What is a Dojo?

The word dojo, meaning “the place of the way,” comes from Japanese martial arts. It is an honored place where students and masters come together for deliberate practice to develop their skills.

In organizations, a Dojo is where teams learn complex skills, practices, and tools that help them develop better products faster. Dojos use immersive learning. Teams participate in Dojo experiences, typically referred to as “challenges,” in which they build real products and work from their actual backlogs with the entire process led by one or more coaches.

Target Corporation was the first to adopt this concept for mastering Product, Lean, Agile, and DevOps (PLAiD). DevJam (which was eventually acquired by Cprime and expanded into Product Agility), helped them design and implement the model.

What do people learn in a Dojo?

The Dojo emphasizes the relationship between Agile, Product, and Tech, and teams will learn how to integrate the three.

What are some of the challenges faced by organizations that might make them think about doing a Dojo?

Many teams haven’t realized the full impact of a DevOps transformation because they have poor Agile implementation and practices from the outset. It may be a waterfall process wrapped in Agile terminology.

The Dojo will help modify these practices and will demonstrate an outstanding model and implementation of Agile. It will challenge teams and help them make necessary adjustments to their own Agile implementation.

The Dojo will emphasize adopting a product mindset rather than a project orientation if the team hasn’t already.

What are the benefits/outcomes of a Dojo?

As other teams see examples of improved ways of working, they begin to change, accelerating the rate of change across the entire enterprise. Stories are powerful change agents! Graduates of the Dojo become evangelists for modern practices and Dojo concepts, which can help uplift other teams they join and interact with.

In addition, the improved capabilities of these teams lead to accelerating the delivery of business value—mainly if teams are working in a product model.

Ultimately, Dojos are expected to provide sufficient return on investment (ROI) by accelerating transformation time, speeding the scaling of the transformation across the organization, and improving organizational learning and adaptability. All of these are critical contributors to transformation efforts meeting business expectations.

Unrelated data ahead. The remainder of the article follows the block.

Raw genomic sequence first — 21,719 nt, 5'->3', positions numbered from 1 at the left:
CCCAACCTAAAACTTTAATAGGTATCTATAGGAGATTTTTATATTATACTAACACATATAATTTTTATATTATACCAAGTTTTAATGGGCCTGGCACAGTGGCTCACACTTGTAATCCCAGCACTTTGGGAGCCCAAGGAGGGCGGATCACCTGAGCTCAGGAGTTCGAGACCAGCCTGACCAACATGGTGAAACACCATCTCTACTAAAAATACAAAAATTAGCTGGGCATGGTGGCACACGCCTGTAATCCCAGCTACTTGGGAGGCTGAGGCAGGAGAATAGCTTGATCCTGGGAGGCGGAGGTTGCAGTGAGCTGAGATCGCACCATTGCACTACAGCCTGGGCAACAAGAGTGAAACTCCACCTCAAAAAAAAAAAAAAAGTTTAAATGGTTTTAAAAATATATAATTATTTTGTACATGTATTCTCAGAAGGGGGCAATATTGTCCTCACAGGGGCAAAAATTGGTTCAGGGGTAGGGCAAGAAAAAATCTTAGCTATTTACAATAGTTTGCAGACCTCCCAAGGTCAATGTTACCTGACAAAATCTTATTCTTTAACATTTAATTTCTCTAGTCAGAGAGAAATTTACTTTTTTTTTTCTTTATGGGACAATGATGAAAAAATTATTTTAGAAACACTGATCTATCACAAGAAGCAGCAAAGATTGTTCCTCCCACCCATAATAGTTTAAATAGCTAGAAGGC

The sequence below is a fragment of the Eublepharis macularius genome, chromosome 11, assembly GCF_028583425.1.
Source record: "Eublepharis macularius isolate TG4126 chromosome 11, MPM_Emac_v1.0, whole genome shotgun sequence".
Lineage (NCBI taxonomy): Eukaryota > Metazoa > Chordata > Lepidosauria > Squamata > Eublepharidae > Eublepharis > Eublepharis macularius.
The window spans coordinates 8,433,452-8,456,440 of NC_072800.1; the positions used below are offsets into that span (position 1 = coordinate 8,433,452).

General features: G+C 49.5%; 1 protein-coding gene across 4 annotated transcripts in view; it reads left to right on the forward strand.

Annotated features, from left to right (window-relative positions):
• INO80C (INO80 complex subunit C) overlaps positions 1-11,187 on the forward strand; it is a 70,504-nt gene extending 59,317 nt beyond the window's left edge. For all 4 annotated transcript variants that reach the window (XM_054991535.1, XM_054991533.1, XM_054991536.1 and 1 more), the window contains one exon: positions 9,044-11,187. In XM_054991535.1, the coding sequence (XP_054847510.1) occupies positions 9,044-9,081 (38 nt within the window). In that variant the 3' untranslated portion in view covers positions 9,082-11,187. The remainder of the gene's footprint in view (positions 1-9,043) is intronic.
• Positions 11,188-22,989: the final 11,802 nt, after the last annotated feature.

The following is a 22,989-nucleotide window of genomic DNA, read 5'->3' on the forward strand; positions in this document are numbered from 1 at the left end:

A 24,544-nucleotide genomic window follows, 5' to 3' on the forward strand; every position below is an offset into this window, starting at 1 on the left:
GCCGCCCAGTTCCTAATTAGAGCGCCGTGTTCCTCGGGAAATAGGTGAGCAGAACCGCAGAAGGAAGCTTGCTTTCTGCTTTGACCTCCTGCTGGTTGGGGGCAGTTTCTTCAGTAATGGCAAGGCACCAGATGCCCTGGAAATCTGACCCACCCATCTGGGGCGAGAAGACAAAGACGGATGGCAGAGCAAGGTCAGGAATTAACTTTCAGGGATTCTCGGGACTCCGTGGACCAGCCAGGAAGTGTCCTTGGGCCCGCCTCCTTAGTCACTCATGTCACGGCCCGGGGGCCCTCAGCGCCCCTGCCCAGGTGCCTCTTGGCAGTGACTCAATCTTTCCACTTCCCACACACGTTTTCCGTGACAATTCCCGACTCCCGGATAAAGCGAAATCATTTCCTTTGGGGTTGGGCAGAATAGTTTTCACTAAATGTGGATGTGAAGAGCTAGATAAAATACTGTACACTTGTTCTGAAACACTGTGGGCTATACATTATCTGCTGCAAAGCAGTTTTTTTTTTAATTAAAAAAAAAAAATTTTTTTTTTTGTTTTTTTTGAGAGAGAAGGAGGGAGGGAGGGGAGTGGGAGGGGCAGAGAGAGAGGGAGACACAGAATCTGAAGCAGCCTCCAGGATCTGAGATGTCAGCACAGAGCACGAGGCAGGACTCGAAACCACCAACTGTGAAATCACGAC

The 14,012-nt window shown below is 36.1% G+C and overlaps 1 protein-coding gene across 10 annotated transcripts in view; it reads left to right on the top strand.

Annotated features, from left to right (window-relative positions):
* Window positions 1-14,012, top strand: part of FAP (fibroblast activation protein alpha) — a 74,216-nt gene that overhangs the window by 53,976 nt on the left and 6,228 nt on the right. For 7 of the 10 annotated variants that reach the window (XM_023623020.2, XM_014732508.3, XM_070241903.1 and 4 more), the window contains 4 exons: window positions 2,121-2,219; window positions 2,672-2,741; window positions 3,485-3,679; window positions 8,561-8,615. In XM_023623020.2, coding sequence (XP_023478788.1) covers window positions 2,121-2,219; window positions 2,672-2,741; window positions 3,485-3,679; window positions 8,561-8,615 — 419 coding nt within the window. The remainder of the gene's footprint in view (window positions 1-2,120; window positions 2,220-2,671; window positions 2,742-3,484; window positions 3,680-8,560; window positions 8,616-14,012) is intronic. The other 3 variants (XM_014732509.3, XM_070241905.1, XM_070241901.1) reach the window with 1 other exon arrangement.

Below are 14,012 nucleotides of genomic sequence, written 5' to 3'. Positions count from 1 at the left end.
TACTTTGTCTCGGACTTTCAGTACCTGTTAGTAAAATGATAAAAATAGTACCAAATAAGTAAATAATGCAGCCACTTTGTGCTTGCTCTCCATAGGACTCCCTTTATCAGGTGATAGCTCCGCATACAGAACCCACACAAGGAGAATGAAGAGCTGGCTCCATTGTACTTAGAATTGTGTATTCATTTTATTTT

What are the Dojo core principles?

The Dojo approach is more principle-driven than process-driven. It is a methodology that grows and evolves based on experience and experimentation. There are a few principles common to most Dojos: core tenets that define the Dojo as a concept.

  • Prioritize learning over delivery.
  • Align learning to the team’s actual work.
  • Focus on safety, not on failure.
  • Work small and exploit feedback.
  • Make everything visible.
  • Use the buddy system.
  • Success depends on commitment.

What is the structure of a Dojo?

The work process within the Dojo is typically composed of hyper sprints, a common pattern of two-and-a-half-day sprints over twelve sprint cycles (i.e., six weeks). During a team’s time in the Dojo, they complete several sprints, and it’s through this repetition and accelerated learning cycle that the team builds expertise and new skills. Having the cross-functional team working on a real problem while leveraging new technologies, architectures, and approaches to product development enables them to master skills and work practices quickly.

Dojos started as physical locations, chock full of whiteboards, where teams went for six weeks, getting out of their regular environment with all of its distractions, and focusing on learning topics relevant to their work. Since then, the Dojo approach has become more flexible, whether your employees are on-site or remote.

Why do Dojos work?

Let’s start with what doesn’t work and why. Training workshops, especially the 2-day variety, help build awareness, but they fail when attendees go back to their home teams and are confronted with the usual tyranny of the urgent. It’s hard to place new knowledge into practice when you’re overcome by business as usual. Learning through simulation or contrived exercises doesn’t always translate.

Here’s what does work:

Real Work: Dojos couple learning to a team’s actual work. Learning using a team’s real problems in their real systems in their existing code with their actual customers dramatically increases the relevance and “stickiness” of what they’re learning.